When writing my own stories and reading those written by others, I’m always keen to know what the characters are eating. This has nothing to do with the fact that like many of us in the culinary paradise that is Maine, I’m something of a foodie. What you eat speaks volumes about who you are and where you come from, and that’s why I’m a big fan of food on the page.
At a lunch recess during a fictional murder trial, it tells me something when one lawyer heads to the local deli for chicken salad with tarragon and cranberries while the other snarfs a package of bright orange cheese crackers from the courthouse vending machine.
I’m intrigued when a world-weary PI—who lived most of his adult life surrounded by people who guzzled their coffee black with three sugars—now drinks only herbal tea.
We are what we eat, no?
Take Joe Gale, a man who loves smoked fish. In Cover Story, he’s delighted by the breakfast spread at the inn where he’s staying while covering a murder trial.
Keyed up and ready for action, I was showered and in the breakfast room the next morning at quarter to seven. Bagels of unknown provenance were flanked by local smoked salmon, not thin-sliced lox but moist hot-smoked chunks, which paired nicely with the traditional cream cheese, red onion and capers. I poured myself coffee and settled at a table in front of the window with the morning Bangor paper . . There’s nothing like fish for breakfast. When I finished, I was so full of energy I felt like running around the block a few times on my way to the courthouse.
Neva Pierce, the protagonist in a new series I’m writing, never talks about her own family’s meals. Her silence is as illuminating as her voluble devotion to the traditional Italian food that was standard fare at the love-filled home of her childhood friend, Karen Pastorelli. Now thirty-something adults, they’re still best friends. Sunday dinner at Mama Pastorelli’s has been replaced by Monday night supper at either Karen’s condo or Neva’s place on Peaks Island, but the menu remains the same:
She grabbed one of the matching tote bags Karen lugged up the hill off the 5:35 boat, the one with a loaf of bread sticking out of the top. The evening’s menu was Italian, as it was every week. Since her teenage days as a regular at the Pastorelli family’s table, Neva had sworn by the restorative properties of the exquisite sauce the family called gravy. In tribute to her late mother, Karen still made it regularly. A tight-lidded pot of it was nestled in the bag beneath the bread.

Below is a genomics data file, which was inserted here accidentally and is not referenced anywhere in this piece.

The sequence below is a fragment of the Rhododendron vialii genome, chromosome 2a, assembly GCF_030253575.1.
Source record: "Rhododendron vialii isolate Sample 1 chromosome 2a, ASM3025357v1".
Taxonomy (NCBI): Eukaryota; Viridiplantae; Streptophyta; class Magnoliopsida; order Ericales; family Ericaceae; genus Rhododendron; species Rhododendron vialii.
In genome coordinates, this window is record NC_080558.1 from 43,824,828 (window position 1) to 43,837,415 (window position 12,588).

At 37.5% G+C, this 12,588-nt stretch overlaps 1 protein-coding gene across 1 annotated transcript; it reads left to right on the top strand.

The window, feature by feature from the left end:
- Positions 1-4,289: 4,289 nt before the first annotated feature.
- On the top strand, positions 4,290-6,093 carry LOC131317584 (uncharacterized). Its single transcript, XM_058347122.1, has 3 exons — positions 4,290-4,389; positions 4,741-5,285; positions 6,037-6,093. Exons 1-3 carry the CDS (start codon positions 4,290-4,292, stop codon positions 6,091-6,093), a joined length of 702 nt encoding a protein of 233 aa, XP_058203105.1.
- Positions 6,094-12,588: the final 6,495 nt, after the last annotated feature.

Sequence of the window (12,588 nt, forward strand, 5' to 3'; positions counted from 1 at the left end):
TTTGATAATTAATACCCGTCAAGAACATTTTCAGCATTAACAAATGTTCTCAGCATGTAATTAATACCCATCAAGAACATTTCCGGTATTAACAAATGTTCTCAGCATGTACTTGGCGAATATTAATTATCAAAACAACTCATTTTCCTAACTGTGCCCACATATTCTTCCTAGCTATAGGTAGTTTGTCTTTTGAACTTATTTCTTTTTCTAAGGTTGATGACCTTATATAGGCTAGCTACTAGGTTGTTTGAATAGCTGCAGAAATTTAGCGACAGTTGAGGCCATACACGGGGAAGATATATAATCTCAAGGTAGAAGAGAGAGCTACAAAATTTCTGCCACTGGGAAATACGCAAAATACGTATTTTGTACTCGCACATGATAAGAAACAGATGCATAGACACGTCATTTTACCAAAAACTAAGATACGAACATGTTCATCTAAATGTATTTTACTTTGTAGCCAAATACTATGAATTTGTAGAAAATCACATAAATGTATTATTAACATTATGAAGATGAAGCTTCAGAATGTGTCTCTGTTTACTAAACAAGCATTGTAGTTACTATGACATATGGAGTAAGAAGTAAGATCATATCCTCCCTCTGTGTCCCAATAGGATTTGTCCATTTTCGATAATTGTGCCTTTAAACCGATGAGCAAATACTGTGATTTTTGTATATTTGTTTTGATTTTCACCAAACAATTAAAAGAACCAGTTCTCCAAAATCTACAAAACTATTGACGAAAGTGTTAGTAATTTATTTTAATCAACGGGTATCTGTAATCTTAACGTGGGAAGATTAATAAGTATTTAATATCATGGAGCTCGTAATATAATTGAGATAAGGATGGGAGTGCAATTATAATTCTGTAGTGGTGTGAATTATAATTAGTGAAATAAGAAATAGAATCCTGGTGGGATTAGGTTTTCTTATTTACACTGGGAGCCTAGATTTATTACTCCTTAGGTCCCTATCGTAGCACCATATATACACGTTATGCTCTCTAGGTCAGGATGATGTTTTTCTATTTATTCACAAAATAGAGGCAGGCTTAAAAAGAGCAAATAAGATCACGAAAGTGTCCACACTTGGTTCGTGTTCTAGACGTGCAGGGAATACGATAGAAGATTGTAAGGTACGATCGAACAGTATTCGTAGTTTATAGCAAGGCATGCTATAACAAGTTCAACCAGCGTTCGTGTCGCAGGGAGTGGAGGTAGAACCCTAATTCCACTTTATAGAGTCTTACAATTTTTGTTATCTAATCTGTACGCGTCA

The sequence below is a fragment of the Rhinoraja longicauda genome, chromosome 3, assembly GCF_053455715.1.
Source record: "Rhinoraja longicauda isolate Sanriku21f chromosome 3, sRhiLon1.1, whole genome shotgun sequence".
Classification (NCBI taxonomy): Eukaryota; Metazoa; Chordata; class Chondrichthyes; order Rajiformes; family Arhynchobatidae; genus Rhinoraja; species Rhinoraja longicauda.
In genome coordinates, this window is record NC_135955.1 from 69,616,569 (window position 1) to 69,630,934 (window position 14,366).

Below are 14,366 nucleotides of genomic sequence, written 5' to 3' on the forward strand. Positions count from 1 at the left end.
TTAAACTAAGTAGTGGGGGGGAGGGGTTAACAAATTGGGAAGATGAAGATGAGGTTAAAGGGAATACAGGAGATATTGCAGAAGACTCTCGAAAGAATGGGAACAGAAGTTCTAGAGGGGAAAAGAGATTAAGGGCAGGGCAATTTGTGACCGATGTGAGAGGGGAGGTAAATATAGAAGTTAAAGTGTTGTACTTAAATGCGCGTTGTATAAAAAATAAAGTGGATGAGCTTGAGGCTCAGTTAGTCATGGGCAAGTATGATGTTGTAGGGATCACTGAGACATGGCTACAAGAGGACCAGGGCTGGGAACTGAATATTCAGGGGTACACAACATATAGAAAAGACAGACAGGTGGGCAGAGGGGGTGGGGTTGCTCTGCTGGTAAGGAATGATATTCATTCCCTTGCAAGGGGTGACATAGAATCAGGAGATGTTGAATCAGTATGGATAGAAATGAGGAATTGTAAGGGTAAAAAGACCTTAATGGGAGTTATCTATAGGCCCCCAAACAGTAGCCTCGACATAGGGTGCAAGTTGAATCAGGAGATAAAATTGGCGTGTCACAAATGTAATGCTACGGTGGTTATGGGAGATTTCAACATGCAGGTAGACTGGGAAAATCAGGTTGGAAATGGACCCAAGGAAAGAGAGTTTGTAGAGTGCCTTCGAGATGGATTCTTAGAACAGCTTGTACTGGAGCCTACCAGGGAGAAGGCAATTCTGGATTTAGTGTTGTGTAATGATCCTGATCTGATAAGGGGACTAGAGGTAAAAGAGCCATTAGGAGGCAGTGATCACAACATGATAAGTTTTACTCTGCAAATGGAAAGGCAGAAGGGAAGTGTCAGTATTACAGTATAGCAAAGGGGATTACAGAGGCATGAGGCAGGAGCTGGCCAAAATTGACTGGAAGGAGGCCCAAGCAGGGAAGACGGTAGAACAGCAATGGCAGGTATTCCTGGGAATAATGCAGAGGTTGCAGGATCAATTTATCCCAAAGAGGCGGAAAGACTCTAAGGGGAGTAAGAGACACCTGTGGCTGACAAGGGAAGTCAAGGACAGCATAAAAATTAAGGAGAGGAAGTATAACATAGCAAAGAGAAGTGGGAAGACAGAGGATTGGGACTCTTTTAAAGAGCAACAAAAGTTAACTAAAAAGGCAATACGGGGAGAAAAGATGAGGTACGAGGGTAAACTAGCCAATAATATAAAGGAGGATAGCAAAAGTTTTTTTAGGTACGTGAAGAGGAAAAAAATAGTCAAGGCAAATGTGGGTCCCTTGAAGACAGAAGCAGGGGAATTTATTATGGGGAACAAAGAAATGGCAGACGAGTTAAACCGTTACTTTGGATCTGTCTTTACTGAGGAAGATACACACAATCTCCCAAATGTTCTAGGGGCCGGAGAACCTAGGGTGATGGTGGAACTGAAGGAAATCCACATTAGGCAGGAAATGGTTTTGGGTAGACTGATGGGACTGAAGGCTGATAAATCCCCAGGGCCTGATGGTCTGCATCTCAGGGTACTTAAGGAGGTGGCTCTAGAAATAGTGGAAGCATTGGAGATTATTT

Both Neva and Joe (and food!) play central roles in a short story I wrote last winter called Means, Motive and Opportunity, recently chosen for inclusion in the forthcoming anthology to be published in November, Bloodroot, Best New England Crime Stories. In MM&O, Neva’s defending a woman charged with manslaughter and Joe’s covering the high-profile trial. At the end of a long difficult day they meet for a beer and some nosh. You’ll have to buy the anthology for the gustatory details, but you can be assured Portland’s craft brewing scene also gets a shout out.
Some of my favorite authors do such a good job with food it makes me hungry.
MCWer emeritus Barbara Ross sets her newest Maine Clambake Mystery, Shucked Apart, on the Damariscotta River, where oyster farms are a thriving business. I especially love a scene when Julia and Chris have lunch at an oyster shack where Norembegas, Glidden Points and Pemaquids are on offer. Julia’s an oyster-eating rookie, but the shack’s owner walks her through it:
“‘Eat it from the wide end. Don’t swallow it whole. Chew once or twice to get all the flavors.’ He poured a tiny bit of the sauce on it. ‘This is a mignonette, a simple sauce of vinegar, shallots and pepper that’s meant to balance the briny, creaminess of the oyster. Now go.’”
So I did it. Call me adventurous, call it peer pressure. Whatever. I did exactly as instructed. The briny, fresh flavor of the oyster with a flash of sweetness at the finish flooded my mouth and flew across my tongue. It was delicious.”
Examples of food illustrating character are everywhere you look in crime novels.
Who can forget the peanut butter and pickle sandwiches made by Sue Grafton’s Kinsey Millhone? Or the bad Hungarian food urged on her by bossy Rosie, the owner of a tavern down the street from Kinsey’s tiny apartment, not to mention the homemade bread turned out by her landlord Henry, a retired baker?
Does anyone not want to go to Louise Penny’s magical Three Pines, where bistro owners Gabri and Olivier serve up bowls of beef stew and warm baguettes on cold winter evenings, and cafe au lait and fresh croissants every morning?
And how can we forget Spenser, the tough-with-a-side-of-tender PI in Robert B. Parker’s long-running series? He was forever making dinner for his love, Susan Silverman. If this scene from Taming a Sea-Horse doesn’t make your mouth water, nothing will:
The endive and avocado salad was ready to be tossed with dressing, and the cornmeal and onion fritters were formed and ready for the skillet. I was making the salad dressing out of lemon juice and olive oil and honey and mustard and raspberry vinegar when Susan unlocked my front door.
Is there room for another chair at that table?
BLOG READERS: What are your favorite food scenes in crime novels? Examples in the comments are welcome!
Brenda Buchanan is the author of the Joe Gale Mystery Series, featuring a diehard Maine newspaper reporter who covers the crime and courts beat. Three books—QUICK PIVOT, COVER STORY and TRUTH BEAT—are available everywhere e-books are sold. She’s currently working on a series featuring criminal lawyer Neva Pierce, whose passionate defense of her clients leads her deep into the rough-and-tumble world of Downeast crime.